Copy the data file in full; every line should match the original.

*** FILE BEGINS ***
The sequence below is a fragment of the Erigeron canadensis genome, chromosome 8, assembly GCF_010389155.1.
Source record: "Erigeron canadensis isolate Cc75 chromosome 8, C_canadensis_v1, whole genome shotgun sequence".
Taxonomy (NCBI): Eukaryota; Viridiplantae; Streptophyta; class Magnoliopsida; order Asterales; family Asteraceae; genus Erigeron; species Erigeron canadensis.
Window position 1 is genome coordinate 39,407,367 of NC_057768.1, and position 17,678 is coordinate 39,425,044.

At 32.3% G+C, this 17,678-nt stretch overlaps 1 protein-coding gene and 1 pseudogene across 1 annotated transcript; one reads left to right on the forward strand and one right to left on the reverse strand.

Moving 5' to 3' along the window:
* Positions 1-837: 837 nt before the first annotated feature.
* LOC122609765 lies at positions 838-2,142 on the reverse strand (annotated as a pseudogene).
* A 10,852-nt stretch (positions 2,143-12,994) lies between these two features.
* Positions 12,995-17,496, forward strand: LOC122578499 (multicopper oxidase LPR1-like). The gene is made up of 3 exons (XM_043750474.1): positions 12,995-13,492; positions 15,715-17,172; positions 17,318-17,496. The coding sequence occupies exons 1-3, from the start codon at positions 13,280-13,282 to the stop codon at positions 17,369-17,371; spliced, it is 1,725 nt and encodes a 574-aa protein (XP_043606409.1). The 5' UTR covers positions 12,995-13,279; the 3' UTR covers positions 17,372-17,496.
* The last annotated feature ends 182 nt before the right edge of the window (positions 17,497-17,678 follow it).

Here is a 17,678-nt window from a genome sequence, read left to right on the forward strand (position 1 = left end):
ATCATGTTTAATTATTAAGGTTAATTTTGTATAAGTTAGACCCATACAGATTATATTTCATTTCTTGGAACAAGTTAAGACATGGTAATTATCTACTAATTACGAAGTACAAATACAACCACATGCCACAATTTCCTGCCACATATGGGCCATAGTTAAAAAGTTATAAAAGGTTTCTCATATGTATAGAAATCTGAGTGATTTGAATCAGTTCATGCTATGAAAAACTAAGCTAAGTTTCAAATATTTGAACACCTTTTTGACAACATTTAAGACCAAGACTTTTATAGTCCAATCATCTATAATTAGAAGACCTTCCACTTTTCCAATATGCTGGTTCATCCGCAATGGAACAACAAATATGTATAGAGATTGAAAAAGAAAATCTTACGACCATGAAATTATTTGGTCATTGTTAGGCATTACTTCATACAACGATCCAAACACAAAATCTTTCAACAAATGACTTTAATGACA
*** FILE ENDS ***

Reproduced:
The sequence below is a fragment of the Erigeron canadensis genome, chromosome 8, assembly GCF_010389155.1.
Source record: "Erigeron canadensis isolate Cc75 chromosome 8, C_canadensis_v1, whole genome shotgun sequence".
Taxonomy (NCBI): Eukaryota; Viridiplantae; Streptophyta; class Magnoliopsida; order Asterales; family Asteraceae; genus Erigeron; species Erigeron canadensis.
Window position 1 is genome coordinate 39,407,367 of NC_057768.1, and position 17,678 is coordinate 39,425,044.

At 32.3% G+C, this 17,678-nt stretch overlaps 1 protein-coding gene and 1 pseudogene across 1 annotated transcript; one reads left to right on the forward strand and one right to left on the reverse strand.

Moving 5' to 3' along the window:
* Positions 1-837: 837 nt before the first annotated feature.
* LOC122609765 lies at positions 838-2,142 on the reverse strand (annotated as a pseudogene).
* A 10,852-nt stretch (positions 2,143-12,994) lies between these two features.
* Positions 12,995-17,496, forward strand: LOC122578499 (multicopper oxidase LPR1-like). The gene is made up of 3 exons (XM_043750474.1): positions 12,995-13,492; positions 15,715-17,172; positions 17,318-17,496. The coding sequence occupies exons 1-3, from the start codon at positions 13,280-13,282 to the stop codon at positions 17,369-17,371; spliced, it is 1,725 nt and encodes a 574-aa protein (XP_043606409.1). The 5' UTR covers positions 12,995-13,279; the 3' UTR covers positions 17,372-17,496.
* The last annotated feature ends 182 nt before the right edge of the window (positions 17,497-17,678 follow it).

Here is a 17,678-nt window from a genome sequence, read left to right on the forward strand (position 1 = left end):
ATCATGTTTAATTATTAAGGTTAATTTTGTATAAGTTAGACCCATACAGATTATATTTCATTTCTTGGAACAAGTTAAGACATGGTAATTATCTACTAATTACGAAGTACAAATACAACCACATGCCACAATTTCCTGCCACATATGGGCCATAGTTAAAAAGTTATAAAAGGTTTCTCATATGTATAGAAATCTGAGTGATTTGAATCAGTTCATGCTATGAAAAACTAAGCTAAGTTTCAAATATTTGAACACCTTTTTGACAACATTTAAGACCAAGACTTTTATAGTCCAATCATCTATAATTAGAAGACCTTCCACTTTTCCAATATGCTGGTTCATCCGCAATGGAACAACAAATATGTATAGAGATTGAAAAAGAAAATCTTACGACCATGAAATTATTTGGTCATTGTTAGGCATTACTTCATACAACGATCCAAACACAAAATCTTTCAACAAATGACTTTAATGACA